From seminal movies to social movements, America is in the midst of marking 50-year anniversaries of revolutions in culture.
China, conversely, has been quite quiet about noting the Cultural Revolution, which began 50 years ago this week.
The reticence to reflect is regrettable. However painful, reckoning with the past can prevent recurrence. Especially since this half-century anniversary doesn’t mark an era of creative destruction, but just destruction.
The Maoist madness that saw students turn in teachers, children turn on parents and comrade confront comrade for phantom ideological crimes cost more than 1 million lives. Some from mob beatings, others to executions, a few reportedly to cannibalism. Some accused in the Orwellian nightmare took their own lives. Many others were publicly humiliated or tortured. Scores more were “sent down” to the countryside to toil and be re-educated.
Mao Zedong’s moves to consolidate power after “The Great Leap Forward,” a calamitous economic and political policy that sparked starvation, not growth, as well as his misguided belief in permanent revolution helped trigger the Cultural Revolution.
No national descent into such depravity could have happened without orchestration, including media. Propaganda like the pocket-size “Little Red Book” waved by “Red Guards” remain the iconic artifact from the era. But posters played a big part, too.
Originals from this dark era are on display at the Shanghai Propaganda Poster Art Centre. During a December 2015 trip coordinated by the China-United States Exchange Foundation, Director Yang Pei Ming told me and other reporters that the posters “were very, very important at that time. … All these pictures really affected people’s behavior, doing and thinking.”
What the illustrated posters implored was fanatical fealty to Maoism, and Mao, who seems beatified. And big: Larger than other comrades, and larger than life.
“Chairman Mao’s wife said ‘make him larger,’ ” Yang said. And so they did.
The cult of personality became a show of support — and a defense mechanism. “While Red Guards set out to destroy all remnants of the ‘old world’ — including anything that smacked of feudal, bourgeois, capitalist culture — nobody no longer knew which objects were safe, never mind what the ‘new world’ was,” Frank Dikotter, author of “The Cultural Revolution: A People’s History 1962-1976,” wrote in an e-mail exchange. “As a result, cult objects, in particular, photos, portraits, posters and books with an image of Mao, but also ordinary objects (say a vase or a tea cup) with a Mao image, became popular, because they were safe and did not attract adverse attention from Red Guards or nosy neighbors.”
Top Communist cadres are sometimes depicted amid Mao, but so are soldiers and workers. “Proletarian revolutionary rebels unite” reads one that shows shouting youth waving the tome. “There are many truths in Marxism, but the most important is that rebellion is justified,” reads another.
But of course Cultural Revolution justice was jaundiced, even for staunch supporters of China’s Communist revolution, including Deng Xiaoping and Xi Jinping, future Chinese leaders who were Red Guard targets.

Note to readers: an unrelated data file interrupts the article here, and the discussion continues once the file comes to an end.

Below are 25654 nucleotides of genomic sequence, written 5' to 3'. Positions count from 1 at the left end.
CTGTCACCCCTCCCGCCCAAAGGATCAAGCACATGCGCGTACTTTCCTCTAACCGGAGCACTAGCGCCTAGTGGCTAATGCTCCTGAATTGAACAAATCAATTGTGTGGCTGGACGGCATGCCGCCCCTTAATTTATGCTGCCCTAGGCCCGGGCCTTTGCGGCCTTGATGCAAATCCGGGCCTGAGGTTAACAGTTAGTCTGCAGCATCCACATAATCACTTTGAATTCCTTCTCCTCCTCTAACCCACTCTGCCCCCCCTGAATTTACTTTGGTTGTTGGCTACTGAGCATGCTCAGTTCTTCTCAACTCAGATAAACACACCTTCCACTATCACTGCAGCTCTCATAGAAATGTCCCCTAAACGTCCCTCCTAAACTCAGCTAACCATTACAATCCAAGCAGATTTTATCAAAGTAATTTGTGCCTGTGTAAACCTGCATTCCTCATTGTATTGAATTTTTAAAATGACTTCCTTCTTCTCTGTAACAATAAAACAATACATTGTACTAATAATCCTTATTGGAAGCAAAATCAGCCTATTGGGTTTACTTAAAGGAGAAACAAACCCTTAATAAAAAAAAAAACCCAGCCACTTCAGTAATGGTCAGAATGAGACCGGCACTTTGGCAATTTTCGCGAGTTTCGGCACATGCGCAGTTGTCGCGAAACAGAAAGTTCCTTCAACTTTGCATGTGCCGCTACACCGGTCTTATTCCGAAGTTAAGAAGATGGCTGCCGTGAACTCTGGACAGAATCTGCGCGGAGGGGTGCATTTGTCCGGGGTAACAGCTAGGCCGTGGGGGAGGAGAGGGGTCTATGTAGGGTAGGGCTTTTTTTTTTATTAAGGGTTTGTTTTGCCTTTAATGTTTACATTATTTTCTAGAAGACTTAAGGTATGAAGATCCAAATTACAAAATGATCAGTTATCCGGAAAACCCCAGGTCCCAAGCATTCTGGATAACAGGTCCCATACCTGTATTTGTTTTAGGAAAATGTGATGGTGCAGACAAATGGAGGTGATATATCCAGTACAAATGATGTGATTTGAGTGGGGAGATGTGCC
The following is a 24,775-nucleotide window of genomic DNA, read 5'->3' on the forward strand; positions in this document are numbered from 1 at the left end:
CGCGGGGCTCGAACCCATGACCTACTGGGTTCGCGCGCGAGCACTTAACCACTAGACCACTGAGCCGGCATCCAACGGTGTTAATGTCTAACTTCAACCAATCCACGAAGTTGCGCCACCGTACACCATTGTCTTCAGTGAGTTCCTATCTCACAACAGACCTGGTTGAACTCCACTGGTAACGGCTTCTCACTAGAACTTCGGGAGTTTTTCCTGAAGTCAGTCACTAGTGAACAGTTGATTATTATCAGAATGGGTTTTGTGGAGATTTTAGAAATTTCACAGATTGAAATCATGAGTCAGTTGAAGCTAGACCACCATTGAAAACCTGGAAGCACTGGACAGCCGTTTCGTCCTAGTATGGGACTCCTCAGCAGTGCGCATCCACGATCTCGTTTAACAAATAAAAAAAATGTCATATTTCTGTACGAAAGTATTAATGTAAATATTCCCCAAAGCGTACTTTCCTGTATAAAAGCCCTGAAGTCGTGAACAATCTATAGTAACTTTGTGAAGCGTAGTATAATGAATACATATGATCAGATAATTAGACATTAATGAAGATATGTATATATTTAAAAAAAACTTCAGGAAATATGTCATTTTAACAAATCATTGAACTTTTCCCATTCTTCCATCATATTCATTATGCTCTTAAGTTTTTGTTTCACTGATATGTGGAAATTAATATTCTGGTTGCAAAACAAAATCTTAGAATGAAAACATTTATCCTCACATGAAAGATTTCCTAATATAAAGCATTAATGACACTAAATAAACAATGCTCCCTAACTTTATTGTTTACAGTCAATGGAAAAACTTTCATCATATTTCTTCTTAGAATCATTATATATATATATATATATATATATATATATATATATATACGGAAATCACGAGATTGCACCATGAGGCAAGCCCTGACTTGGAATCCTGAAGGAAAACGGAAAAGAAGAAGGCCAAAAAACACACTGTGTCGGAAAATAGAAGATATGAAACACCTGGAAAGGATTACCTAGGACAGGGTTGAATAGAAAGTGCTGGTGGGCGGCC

Posters became progressively more strident. One implores Red Guards to “Grasp revolutionary criticizing.” In most, Mao is not depicted as distant to the demons unleashed, but front and center. “Chairman Mao together with Red Guards,” reads one showing Mao among adoring zealots.
The posters protested other artistic expressions, too. “Take ‘Speech’ as a weapon to destroy thoroughly reactionary and revisionist line of art and literature,” reads one depicting Red Guards wielding oversized pens. “All the art and literature to be armed by Chairman Mao thought,” reads another.
Not all the era’s posters were inward. International relations were propagandized, too. And they didn’t just target the U.S., but the U.S.S.R. after relations cooled between the Communist countries. “Down with U.S. imperialism and Russian revisionism,” reads one image of an angry worker, farmer and soldier smashing miniaturized caricatures of a G.I. and an apparatchik. Others promoted global revolution, often with depictions of guerrilla fighters. “Political power comes from gun,” reads one unsubtle example.
The Cultural Revolution was a continuation of chaos upending recent political order and long-standing social norms.
“Chinese society was already ruptured from a Confucian, imperial past, and maybe it was because of a century and a half of trauma that the Cultural Revolution was even possible, that something that radical and strange could happen,” said Jason McGrath, associate professor of Asian languages and literatures at the University of Minnesota.
While it happened in a turbulent era, the Cultural Revolution itself was a “once-in-2,000-year” event, Yang said, “So individually everybody cannot escape this period of history.”
And yet Beijing seems to want to escape it, relying on a 1981 official verdict criticizing the Cultural Revolution but mostly sparing Mao.
While an era like the Cultural Revolution is unlikely to ever reoccur, some warn of China’s rising authoritarianism and Yi’s consolidation of power. An April Economist magazine cover reflected this widespread worry when it echoed a propaganda poster, complete with Xi in a Mao suit astride Beijing’s modern skyline amid adoring citizens holding red flags.
“Beware the cult of Xi,” it’s headlined.
But Yang seemed to channel China’s subdued response. Despite curating the posters, he said sadly: “You cannot suppose it did not happen. But broken pieces eventually became a foundation for today’s China. … My opinion is look to the future; it’s more healthy and encouraging.”
John Rash is a Star Tribune editorial writer and columnist. The Rash Report can be heard at 8:20 a.m. Fridays on WCCO Radio, 830-AM. On Twitter: @rashreport.